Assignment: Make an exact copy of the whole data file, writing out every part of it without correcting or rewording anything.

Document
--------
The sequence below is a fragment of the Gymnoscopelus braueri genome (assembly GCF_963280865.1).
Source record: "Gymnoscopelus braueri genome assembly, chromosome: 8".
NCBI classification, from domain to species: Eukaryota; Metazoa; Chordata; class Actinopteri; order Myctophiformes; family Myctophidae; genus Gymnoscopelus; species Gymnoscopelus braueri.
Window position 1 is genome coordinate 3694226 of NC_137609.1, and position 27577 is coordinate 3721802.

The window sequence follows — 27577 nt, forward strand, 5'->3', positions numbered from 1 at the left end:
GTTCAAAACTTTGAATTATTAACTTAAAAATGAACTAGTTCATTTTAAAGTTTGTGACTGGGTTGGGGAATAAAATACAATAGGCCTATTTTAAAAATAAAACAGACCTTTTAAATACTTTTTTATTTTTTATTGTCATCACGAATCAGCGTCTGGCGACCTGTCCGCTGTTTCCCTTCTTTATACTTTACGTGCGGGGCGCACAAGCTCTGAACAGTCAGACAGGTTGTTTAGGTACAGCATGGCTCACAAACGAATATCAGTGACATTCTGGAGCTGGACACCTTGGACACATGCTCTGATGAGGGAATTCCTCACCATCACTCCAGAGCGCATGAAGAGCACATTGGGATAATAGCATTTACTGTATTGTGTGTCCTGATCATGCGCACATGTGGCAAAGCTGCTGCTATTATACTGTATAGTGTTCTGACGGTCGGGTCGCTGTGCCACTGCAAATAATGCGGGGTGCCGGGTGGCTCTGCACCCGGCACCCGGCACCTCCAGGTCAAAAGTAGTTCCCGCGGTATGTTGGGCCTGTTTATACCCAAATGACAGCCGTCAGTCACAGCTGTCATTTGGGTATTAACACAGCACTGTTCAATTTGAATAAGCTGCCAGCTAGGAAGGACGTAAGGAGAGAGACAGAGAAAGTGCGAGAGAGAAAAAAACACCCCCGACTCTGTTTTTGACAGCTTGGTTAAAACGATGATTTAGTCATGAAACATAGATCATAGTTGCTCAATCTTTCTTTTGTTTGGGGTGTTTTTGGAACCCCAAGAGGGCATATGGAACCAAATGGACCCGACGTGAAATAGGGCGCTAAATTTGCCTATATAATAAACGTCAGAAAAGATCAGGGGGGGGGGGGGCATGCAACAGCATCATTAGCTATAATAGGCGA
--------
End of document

The sequence below is a fragment of the Gymnoscopelus braueri genome (assembly GCF_963280865.1).
Source record: "Gymnoscopelus braueri genome assembly, chromosome: 8".
NCBI classification, from domain to species: Eukaryota; Metazoa; Chordata; class Actinopteri; order Myctophiformes; family Myctophidae; genus Gymnoscopelus; species Gymnoscopelus braueri.
Window position 1 is genome coordinate 3694226 of NC_137609.1, and position 27577 is coordinate 3721802.

The window sequence follows — 27577 nt, forward strand, 5'->3', positions numbered from 1 at the left end:
GTTCAAAACTTTGAATTATTAACTTAAAAATGAACTAGTTCATTTTAAAGTTTGTGACTGGGTTGGGGAATAAAATACAATAGGCCTATTTTAAAAATAAAACAGACCTTTTAAATACTTTTTTATTTTTTATTGTCATCACGAATCAGCGTCTGGCGACCTGTCCGCTGTTTCCCTTCTTTATACTTTACGTGCGGGGCGCACAAGCTCTGAACAGTCAGACAGGTTGTTTAGGTACAGCATGGCTCACAAACGAATATCAGTGACATTCTGGAGCTGGACACCTTGGACACATGCTCTGATGAGGGAATTCCTCACCATCACTCCAGAGCGCATGAAGAGCACATTGGGATAATAGCATTTACTGTATTGTGTGTCCTGATCATGCGCACATGTGGCAAAGCTGCTGCTATTATACTGTATAGTGTTCTGACGGTCGGGTCGCTGTGCCACTGCAAATAATGCGGGGTGCCGGGTGGCTCTGCACCCGGCACCCGGCACCTCCAGGTCAAAAGTAGTTCCCGCGGTATGTTGGGCCTGTTTATACCCAAATGACAGCCGTCAGTCACAGCTGTCATTTGGGTATTAACACAGCACTGTTCAATTTGAATAAGCTGCCAGCTAGGAAGGACGTAAGGAGAGAGACAGAGAAAGTGCGAGAGAGAAAAAAACACCCCCGACTCTGTTTTTGACAGCTTGGTTAAAACGATGATTTAGTCATGAAACATAGATCATAGTTGCTCAATCTTTCTTTTGTTTGGGGTGTTTTTGGAACCCCAAGAGGGCATATGGAACCAAATGGACCCGACGTGAAATAGGGCGCTAAATTTGCCTATATAATAAACGTCAGAAAAGATCAGGGGGGGGGGGGGCATGCAACAGCATCATTAGCTATAATAGGCGA